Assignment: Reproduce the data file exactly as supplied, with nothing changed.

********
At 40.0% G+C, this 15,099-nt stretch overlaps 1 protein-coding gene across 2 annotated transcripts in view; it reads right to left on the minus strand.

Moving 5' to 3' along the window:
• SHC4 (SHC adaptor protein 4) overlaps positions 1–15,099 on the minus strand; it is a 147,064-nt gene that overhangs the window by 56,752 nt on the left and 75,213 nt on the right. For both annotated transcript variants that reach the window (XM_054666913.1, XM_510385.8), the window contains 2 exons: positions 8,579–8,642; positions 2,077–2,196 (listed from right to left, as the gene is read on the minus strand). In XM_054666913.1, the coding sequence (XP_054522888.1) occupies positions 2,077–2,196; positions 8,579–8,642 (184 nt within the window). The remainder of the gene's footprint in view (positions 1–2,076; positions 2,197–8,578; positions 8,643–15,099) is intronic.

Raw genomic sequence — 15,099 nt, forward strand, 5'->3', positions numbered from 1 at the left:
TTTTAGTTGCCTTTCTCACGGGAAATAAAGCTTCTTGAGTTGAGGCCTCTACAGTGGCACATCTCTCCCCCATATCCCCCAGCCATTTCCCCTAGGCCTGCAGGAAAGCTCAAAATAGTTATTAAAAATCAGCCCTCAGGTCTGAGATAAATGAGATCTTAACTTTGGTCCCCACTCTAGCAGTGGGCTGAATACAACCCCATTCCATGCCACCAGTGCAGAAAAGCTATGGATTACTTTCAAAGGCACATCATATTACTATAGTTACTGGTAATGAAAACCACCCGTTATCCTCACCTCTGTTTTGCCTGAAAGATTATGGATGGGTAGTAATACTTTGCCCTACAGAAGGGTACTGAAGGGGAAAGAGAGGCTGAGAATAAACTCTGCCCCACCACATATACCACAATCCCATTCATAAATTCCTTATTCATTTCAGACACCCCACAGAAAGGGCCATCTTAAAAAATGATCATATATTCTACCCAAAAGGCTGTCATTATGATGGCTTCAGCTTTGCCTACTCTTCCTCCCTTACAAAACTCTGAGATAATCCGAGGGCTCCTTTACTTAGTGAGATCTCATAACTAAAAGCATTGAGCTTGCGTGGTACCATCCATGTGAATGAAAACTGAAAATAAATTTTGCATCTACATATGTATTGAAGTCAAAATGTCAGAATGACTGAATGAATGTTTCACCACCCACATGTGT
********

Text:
At 40.0% G+C, this 15,099-nt stretch overlaps 1 protein-coding gene across 2 annotated transcripts in view; it reads right to left on the minus strand.

Moving 5' to 3' along the window:
• SHC4 (SHC adaptor protein 4) overlaps positions 1–15,099 on the minus strand; it is a 147,064-nt gene that overhangs the window by 56,752 nt on the left and 75,213 nt on the right. For both annotated transcript variants that reach the window (XM_054666913.1, XM_510385.8), the window contains 2 exons: positions 8,579–8,642; positions 2,077–2,196 (listed from right to left, as the gene is read on the minus strand). In XM_054666913.1, the coding sequence (XP_054522888.1) occupies positions 2,077–2,196; positions 8,579–8,642 (184 nt within the window). The remainder of the gene's footprint in view (positions 1–2,076; positions 2,197–8,578; positions 8,643–15,099) is intronic.

Raw genomic sequence — 15,099 nt, forward strand, 5'->3', positions numbered from 1 at the left:
TTTTAGTTGCCTTTCTCACGGGAAATAAAGCTTCTTGAGTTGAGGCCTCTACAGTGGCACATCTCTCCCCCATATCCCCCAGCCATTTCCCCTAGGCCTGCAGGAAAGCTCAAAATAGTTATTAAAAATCAGCCCTCAGGTCTGAGATAAATGAGATCTTAACTTTGGTCCCCACTCTAGCAGTGGGCTGAATACAACCCCATTCCATGCCACCAGTGCAGAAAAGCTATGGATTACTTTCAAAGGCACATCATATTACTATAGTTACTGGTAATGAAAACCACCCGTTATCCTCACCTCTGTTTTGCCTGAAAGATTATGGATGGGTAGTAATACTTTGCCCTACAGAAGGGTACTGAAGGGGAAAGAGAGGCTGAGAATAAACTCTGCCCCACCACATATACCACAATCCCATTCATAAATTCCTTATTCATTTCAGACACCCCACAGAAAGGGCCATCTTAAAAAATGATCATATATTCTACCCAAAAGGCTGTCATTATGATGGCTTCAGCTTTGCCTACTCTTCCTCCCTTACAAAACTCTGAGATAATCCGAGGGCTCCTTTACTTAGTGAGATCTCATAACTAAAAGCATTGAGCTTGCGTGGTACCATCCATGTGAATGAAAACTGAAAATAAATTTTGCATCTACATATGTATTGAAGTCAAAATGTCAGAATGACTGAATGAATGTTTCACCACCCACATGTGT